In 2003, despite being physically fit and well-fed, Keiko began to show signs of lethargy. He was diagnosed with pneumonia and started on an aggressive course of antibiotics. Two days later, the world woke up to the sad news that Keiko had died. For the sake of brevity in an article that is already too long, I have brutally truncated Keiko’s story. For a fair, more detailed, and very interesting read, click here.
By now, you’re probably wondering “What does this have to do with Lolita?” Honestly? Nothing.
Within hours of hearing of Keiko’s death, the media outlets exploded. The same sources that painted plans for Keiko’s release as a fairy tale come to life, showed no mercy in shredding the project. Forget the fact that he died after living in the freedom of his native waters. Forget the fact that he was only expected to live for a few more months in his glorified cesspool of a tank. And while we’re at it, let’s conveniently forget that roughly 20 orcas died in captivity while Keiko was living in the wild.
The headlines shouted accusations of animal cruelty, squandering of funds, an exercise in tree-hugging doomed to failure from the start, proof positive that captive orcas could never be successfully reintroduced to the wild. The subtext was loud and clear - don’t even think about freeing any other captive orcas. It pains me to admit this, but the press really got to me. It was my fault. I let it happen, but it happened just the same. Keiko’s death cut me to the core, leaving a wound that to this day has not fully healed. It reinforced that gloomy voice that nagged me years ago, the nagging voice that said Lolita was doomed. She would never leave that park. Not after this. Knowing she would die in that tank only deepened the wound.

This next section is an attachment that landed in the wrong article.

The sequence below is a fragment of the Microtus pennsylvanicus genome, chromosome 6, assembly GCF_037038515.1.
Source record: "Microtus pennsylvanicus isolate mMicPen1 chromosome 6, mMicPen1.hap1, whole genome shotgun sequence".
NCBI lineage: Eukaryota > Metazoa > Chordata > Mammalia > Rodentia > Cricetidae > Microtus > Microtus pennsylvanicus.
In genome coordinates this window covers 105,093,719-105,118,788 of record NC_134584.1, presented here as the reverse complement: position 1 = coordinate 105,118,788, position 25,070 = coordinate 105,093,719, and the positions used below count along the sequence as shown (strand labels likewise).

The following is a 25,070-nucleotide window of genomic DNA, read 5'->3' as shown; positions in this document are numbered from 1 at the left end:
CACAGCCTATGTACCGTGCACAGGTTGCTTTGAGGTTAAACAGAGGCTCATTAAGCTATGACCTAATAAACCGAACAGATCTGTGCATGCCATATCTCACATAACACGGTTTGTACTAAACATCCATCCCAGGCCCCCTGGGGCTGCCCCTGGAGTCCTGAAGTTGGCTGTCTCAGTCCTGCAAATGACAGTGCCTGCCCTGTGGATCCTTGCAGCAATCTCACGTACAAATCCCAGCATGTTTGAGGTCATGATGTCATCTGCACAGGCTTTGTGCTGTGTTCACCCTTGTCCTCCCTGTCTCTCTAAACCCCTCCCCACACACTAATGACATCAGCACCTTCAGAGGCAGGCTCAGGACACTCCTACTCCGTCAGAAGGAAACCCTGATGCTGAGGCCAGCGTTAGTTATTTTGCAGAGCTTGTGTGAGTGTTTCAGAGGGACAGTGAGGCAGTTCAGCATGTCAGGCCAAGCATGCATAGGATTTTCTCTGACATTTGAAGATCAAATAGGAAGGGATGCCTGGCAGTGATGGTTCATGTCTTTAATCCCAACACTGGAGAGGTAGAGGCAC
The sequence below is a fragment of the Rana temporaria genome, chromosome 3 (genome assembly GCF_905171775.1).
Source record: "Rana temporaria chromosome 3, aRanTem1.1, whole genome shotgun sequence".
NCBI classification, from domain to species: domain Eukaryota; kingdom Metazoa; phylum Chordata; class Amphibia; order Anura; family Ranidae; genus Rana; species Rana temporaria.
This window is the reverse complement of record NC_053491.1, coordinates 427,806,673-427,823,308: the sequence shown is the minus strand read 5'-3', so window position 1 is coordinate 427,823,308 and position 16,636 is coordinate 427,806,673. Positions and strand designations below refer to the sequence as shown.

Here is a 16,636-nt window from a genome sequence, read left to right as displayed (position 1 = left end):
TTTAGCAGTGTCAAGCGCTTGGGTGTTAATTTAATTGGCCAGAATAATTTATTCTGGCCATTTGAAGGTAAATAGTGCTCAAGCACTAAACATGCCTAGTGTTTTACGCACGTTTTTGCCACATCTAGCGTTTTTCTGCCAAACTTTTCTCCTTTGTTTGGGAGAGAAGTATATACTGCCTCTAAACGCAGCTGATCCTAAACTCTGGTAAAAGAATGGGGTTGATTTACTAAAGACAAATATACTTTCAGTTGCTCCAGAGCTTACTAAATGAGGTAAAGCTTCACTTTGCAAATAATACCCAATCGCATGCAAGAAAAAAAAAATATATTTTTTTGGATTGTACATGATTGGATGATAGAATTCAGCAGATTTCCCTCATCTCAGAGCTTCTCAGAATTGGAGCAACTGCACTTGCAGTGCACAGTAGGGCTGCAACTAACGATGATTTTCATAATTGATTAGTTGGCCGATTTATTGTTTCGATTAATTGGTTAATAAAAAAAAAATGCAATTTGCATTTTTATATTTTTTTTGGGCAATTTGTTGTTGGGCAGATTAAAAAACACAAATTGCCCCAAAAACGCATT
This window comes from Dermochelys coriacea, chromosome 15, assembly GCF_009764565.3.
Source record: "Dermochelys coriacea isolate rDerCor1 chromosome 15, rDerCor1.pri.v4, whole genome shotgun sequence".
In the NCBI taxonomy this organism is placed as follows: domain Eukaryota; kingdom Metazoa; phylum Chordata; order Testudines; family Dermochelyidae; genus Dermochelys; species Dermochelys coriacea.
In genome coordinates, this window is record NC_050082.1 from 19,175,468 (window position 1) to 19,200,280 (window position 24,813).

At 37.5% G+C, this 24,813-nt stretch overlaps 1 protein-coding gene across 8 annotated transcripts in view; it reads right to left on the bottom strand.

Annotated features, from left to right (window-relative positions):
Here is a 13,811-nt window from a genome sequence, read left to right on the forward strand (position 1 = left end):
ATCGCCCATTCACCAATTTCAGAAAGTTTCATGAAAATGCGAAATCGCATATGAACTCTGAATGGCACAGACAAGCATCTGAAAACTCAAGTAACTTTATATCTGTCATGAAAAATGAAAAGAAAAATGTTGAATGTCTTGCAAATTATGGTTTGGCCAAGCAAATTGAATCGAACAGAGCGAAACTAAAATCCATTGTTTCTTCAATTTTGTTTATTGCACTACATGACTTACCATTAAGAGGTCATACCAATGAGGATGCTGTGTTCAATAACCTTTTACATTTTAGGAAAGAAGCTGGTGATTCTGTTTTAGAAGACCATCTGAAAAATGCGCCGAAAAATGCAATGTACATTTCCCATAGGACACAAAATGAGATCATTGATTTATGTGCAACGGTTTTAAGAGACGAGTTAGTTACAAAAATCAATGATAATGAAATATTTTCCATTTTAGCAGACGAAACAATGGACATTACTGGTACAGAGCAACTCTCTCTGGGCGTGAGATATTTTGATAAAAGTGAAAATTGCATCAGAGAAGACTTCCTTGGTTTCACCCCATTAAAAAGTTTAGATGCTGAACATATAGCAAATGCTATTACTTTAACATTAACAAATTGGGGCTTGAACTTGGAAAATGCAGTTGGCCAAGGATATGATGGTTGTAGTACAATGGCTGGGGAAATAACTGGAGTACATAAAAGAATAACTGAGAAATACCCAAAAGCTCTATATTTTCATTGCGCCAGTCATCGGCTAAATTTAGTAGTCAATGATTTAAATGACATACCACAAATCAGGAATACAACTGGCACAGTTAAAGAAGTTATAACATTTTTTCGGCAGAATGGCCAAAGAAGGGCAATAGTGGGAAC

The thing about wounds is that they leave scars. It’s all a part of the healing process, but those scarred places tend to get desensitized. And scars can make those places downright ugly. I suppose that’s why every time I heard of a “Free Lolita” campaign, I would simply shut down. I was done with lost causes and heartache. After Keiko, I’d had enough.
Which is probably why I was not particularly enthusiastic when my wife asked me if I’d heard about the “Free Lolita” rallies at the Seaquarium last year. I shot her down. Those nice people were wasting their time.
“Have you read the plan to free her?” she asked. “It’s a solid plan. More like a retirement plan..”
I began to rant. She reminded me that I hadn’t answered her question.
When scar tissue begins to break down, it hurts. I suppose it was from that well of hurt that my reaction sprung. Which is a poetic way of saying that I blew a fuse. Lolita had lived in a concrete box for over 40 damn years. She was institutionalized. It would never happen. Orca pods don’t just take in strays. She would never be accepted by any group other than her family, a family that she, like Keiko, would never be able to find. She would be adrift…abandoned...
Head’s up, guys. When your wife “last names” you, it’s never good. Just stop talking.
“This isn’t ‘Finding Nemo’. She doesn’t have to ‘find her family’ We’ve seen her family. She’s a Puget Sound whale. She’s L-pod.”
She had me at L-pod.
Somehow, in all of my wallowing, I had missed this very vital memo. Stunned into silence, I read through the plan. I read it again. And I changed my mind.
In the next installment we’ll talk about the plan,and why I think it will work. We’ll talk about how she’s different from Keiko - and I promise I’ll explain “L-pod”! I won’t apologize for changing my mind, but I will explain how I came to the conclusion that it’s time for us to set Lolita free.
Dr. Kupkee is the lead practitioner at Sabal Chase Animal Clinic
Do you have a question for Dr. Kupkee? Send him an email by clicking here.